Oracle Text supports parallel indexing with
When you enter a parallel indexing statement on a non-partitioned table, Oracle Text splits the base table into temporary partitions, spawns child processes, and assigns a child to a partition. Each child then indexes the rows in its partition. The method of slicing the base table into partitions is determined by Oracle and is not under your direct control. This is true as well for the number of child processes actually spawned, which depends on machine capabilities, system load, your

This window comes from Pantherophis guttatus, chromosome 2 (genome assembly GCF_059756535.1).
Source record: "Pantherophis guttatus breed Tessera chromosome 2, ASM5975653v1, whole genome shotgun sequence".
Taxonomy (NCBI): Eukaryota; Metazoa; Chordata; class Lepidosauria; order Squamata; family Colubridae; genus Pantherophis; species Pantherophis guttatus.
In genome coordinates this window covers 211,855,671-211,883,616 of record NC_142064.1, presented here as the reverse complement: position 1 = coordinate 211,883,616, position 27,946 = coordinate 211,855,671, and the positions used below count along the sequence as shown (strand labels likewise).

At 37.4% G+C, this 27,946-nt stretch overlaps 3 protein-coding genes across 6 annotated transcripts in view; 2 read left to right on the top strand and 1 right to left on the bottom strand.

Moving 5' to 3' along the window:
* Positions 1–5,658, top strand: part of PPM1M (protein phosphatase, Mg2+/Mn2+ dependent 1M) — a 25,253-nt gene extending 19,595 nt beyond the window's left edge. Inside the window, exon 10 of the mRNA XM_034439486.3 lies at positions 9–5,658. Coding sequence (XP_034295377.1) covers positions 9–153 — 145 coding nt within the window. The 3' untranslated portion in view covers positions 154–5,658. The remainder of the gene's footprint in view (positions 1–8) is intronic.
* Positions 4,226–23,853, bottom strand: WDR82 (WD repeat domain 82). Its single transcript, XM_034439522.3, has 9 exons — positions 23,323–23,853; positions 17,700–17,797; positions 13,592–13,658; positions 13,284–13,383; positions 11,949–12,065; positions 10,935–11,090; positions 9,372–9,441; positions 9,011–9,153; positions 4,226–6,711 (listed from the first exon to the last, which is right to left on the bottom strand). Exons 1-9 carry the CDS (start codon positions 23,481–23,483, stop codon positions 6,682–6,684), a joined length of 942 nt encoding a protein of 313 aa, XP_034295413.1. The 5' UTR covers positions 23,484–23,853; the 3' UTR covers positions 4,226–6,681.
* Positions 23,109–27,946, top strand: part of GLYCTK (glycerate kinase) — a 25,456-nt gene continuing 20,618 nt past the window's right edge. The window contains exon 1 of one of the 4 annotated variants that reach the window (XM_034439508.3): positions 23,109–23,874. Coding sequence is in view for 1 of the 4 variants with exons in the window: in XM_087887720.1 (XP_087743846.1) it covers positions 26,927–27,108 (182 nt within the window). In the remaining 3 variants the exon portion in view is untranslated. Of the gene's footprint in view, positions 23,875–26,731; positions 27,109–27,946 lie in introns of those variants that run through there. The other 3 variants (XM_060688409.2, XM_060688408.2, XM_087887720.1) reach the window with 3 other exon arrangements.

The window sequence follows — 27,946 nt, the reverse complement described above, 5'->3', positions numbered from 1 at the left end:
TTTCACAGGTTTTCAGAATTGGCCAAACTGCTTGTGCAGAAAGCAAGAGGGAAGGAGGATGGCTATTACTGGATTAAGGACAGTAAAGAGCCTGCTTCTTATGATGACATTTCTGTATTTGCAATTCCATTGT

init.ora settings, and other factors. Because of these variables, the actual parallel degree may not match the degree of parallelism requested.
Because indexing is an I/O intensive operation, parallel indexing is most effective in decreasing your indexing time when you have distributed disk access and multiple CPUs. Parallel indexing can only affect the performance of an initial index with
INDEX. It does not affect DML performance with
INDEX, and has minimal impact on query performance.
Because parallel indexing decreases the initial indexing time, it is useful for the following scenarios: